What can we learn from Sharland?
Last year the case of Sharland was reported which is a cautionary tale for husbands and wives. In that case Mr Sharland owned a company and at the final hearing he told the court that there was no stock market flotation on the cards. The parties reached an agreement in the course of the final hearing day which was approved by the court.
Mrs Sharland then found out that detailed planning for an IPO had been going on behind the scenes since a year before the final hearing. She therefore applied to set aside the court order on the basis that Mr Sharland had misled the court and made a material non‑disclosure.
The court agreed with Mrs Sharland but did not find that it was a disclosure that would have affected the level of the settlement Mrs Sharland would have received. The order was sealed and in February 2014 Mrs Sharland received notification that her appeal had failed and the original order therefore stands.
Does that give scope to our business clients to mislead the court and fail in their duty to make full disclosure? The more pertinent question is had Mr Sharland produced the relevant documentation at the correct time to show what his plans for the IPO were, would the outcome have been any different? According to the higher courts, no it would not but what is absolutely certain is that Mr & Mrs Sharland, because of the way Mr Sharland conducted himself in the proceedings and particularly in connection with disclosure, have racked up significant additional costs and they have been embroiled in litigation for a further extended period.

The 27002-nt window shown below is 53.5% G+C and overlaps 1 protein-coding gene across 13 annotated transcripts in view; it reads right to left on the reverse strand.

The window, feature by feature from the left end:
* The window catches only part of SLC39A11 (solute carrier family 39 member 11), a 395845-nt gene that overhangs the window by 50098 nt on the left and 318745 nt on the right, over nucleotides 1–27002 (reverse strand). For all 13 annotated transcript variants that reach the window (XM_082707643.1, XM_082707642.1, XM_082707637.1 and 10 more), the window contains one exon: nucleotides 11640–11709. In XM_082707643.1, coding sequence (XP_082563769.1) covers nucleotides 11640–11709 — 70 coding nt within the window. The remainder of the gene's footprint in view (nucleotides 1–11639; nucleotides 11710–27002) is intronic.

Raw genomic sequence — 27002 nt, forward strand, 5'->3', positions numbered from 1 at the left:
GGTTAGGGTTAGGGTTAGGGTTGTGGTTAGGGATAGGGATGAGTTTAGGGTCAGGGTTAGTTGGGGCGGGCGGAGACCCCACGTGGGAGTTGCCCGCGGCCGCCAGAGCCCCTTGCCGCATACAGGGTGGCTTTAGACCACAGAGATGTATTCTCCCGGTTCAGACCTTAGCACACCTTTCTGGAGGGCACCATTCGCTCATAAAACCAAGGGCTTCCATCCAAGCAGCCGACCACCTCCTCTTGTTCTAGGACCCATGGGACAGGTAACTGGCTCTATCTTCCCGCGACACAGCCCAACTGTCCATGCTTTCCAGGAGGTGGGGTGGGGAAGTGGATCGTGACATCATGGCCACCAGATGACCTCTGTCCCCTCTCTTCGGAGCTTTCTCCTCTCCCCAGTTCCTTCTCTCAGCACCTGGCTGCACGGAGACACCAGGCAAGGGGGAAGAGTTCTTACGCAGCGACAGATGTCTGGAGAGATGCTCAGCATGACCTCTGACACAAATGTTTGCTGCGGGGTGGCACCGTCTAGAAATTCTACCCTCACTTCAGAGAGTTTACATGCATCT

The Family team at Rollits has particular expertise in dealing with high net worth individuals and we can assist our business clients in the protection of their assets and guide them through financial proceedings following on from separation or divorce.
Posted on: 16/02/2015
This article is for general guidance only. It provides useful information in a concise form. Action should not be taken without obtaining specific legal advice.
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